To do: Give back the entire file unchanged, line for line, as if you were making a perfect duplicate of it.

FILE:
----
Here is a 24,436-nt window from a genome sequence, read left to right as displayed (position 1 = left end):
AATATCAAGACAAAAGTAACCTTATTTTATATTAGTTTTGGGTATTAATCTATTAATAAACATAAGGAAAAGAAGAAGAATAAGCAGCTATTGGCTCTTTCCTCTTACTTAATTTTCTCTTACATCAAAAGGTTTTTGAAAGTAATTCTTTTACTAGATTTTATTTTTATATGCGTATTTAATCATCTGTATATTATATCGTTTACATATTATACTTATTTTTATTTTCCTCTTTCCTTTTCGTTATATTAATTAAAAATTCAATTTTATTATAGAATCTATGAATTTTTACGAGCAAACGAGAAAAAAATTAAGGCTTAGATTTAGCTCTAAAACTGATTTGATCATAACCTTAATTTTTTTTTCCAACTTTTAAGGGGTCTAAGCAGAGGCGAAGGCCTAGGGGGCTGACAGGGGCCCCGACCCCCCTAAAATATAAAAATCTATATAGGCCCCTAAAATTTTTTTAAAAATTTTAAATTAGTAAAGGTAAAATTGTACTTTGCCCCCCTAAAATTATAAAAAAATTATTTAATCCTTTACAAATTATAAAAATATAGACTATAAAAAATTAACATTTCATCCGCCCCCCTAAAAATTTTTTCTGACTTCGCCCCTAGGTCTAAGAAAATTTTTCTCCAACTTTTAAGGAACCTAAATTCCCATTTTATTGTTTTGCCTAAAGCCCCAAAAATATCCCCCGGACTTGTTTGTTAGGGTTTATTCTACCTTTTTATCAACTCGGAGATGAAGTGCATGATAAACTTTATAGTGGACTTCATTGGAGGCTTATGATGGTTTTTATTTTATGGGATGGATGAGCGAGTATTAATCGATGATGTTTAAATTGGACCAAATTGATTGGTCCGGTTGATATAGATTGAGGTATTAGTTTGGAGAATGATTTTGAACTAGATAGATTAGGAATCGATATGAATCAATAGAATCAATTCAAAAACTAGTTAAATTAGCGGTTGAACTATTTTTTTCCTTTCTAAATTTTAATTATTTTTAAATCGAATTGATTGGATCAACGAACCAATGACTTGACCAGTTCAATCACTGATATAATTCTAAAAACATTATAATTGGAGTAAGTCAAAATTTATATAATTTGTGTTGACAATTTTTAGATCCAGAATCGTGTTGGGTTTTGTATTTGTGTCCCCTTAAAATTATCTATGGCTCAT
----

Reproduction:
Here is a 24,436-nt window from a genome sequence, read left to right as displayed (position 1 = left end):
AATATCAAGACAAAAGTAACCTTATTTTATATTAGTTTTGGGTATTAATCTATTAATAAACATAAGGAAAAGAAGAAGAATAAGCAGCTATTGGCTCTTTCCTCTTACTTAATTTTCTCTTACATCAAAAGGTTTTTGAAAGTAATTCTTTTACTAGATTTTATTTTTATATGCGTATTTAATCATCTGTATATTATATCGTTTACATATTATACTTATTTTTATTTTCCTCTTTCCTTTTCGTTATATTAATTAAAAATTCAATTTTATTATAGAATCTATGAATTTTTACGAGCAAACGAGAAAAAAATTAAGGCTTAGATTTAGCTCTAAAACTGATTTGATCATAACCTTAATTTTTTTTTCCAACTTTTAAGGGGTCTAAGCAGAGGCGAAGGCCTAGGGGGCTGACAGGGGCCCCGACCCCCCTAAAATATAAAAATCTATATAGGCCCCTAAAATTTTTTTAAAAATTTTAAATTAGTAAAGGTAAAATTGTACTTTGCCCCCCTAAAATTATAAAAAAATTATTTAATCCTTTACAAATTATAAAAATATAGACTATAAAAAATTAACATTTCATCCGCCCCCCTAAAAATTTTTTCTGACTTCGCCCCTAGGTCTAAGAAAATTTTTCTCCAACTTTTAAGGAACCTAAATTCCCATTTTATTGTTTTGCCTAAAGCCCCAAAAATATCCCCCGGACTTGTTTGTTAGGGTTTATTCTACCTTTTTATCAACTCGGAGATGAAGTGCATGATAAACTTTATAGTGGACTTCATTGGAGGCTTATGATGGTTTTTATTTTATGGGATGGATGAGCGAGTATTAATCGATGATGTTTAAATTGGACCAAATTGATTGGTCCGGTTGATATAGATTGAGGTATTAGTTTGGAGAATGATTTTGAACTAGATAGATTAGGAATCGATATGAATCAATAGAATCAATTCAAAAACTAGTTAAATTAGCGGTTGAACTATTTTTTTCCTTTCTAAATTTTAATTATTTTTAAATCGAATTGATTGGATCAACGAACCAATGACTTGACCAGTTCAATCACTGATATAATTCTAAAAACATTATAATTGGAGTAAGTCAAAATTTATATAATTTGTGTTGACAATTTTTAGATCCAGAATCGTGTTGGGTTTTGTATTTGTGTCCCCTTAAAATTATCTATGGCTCAT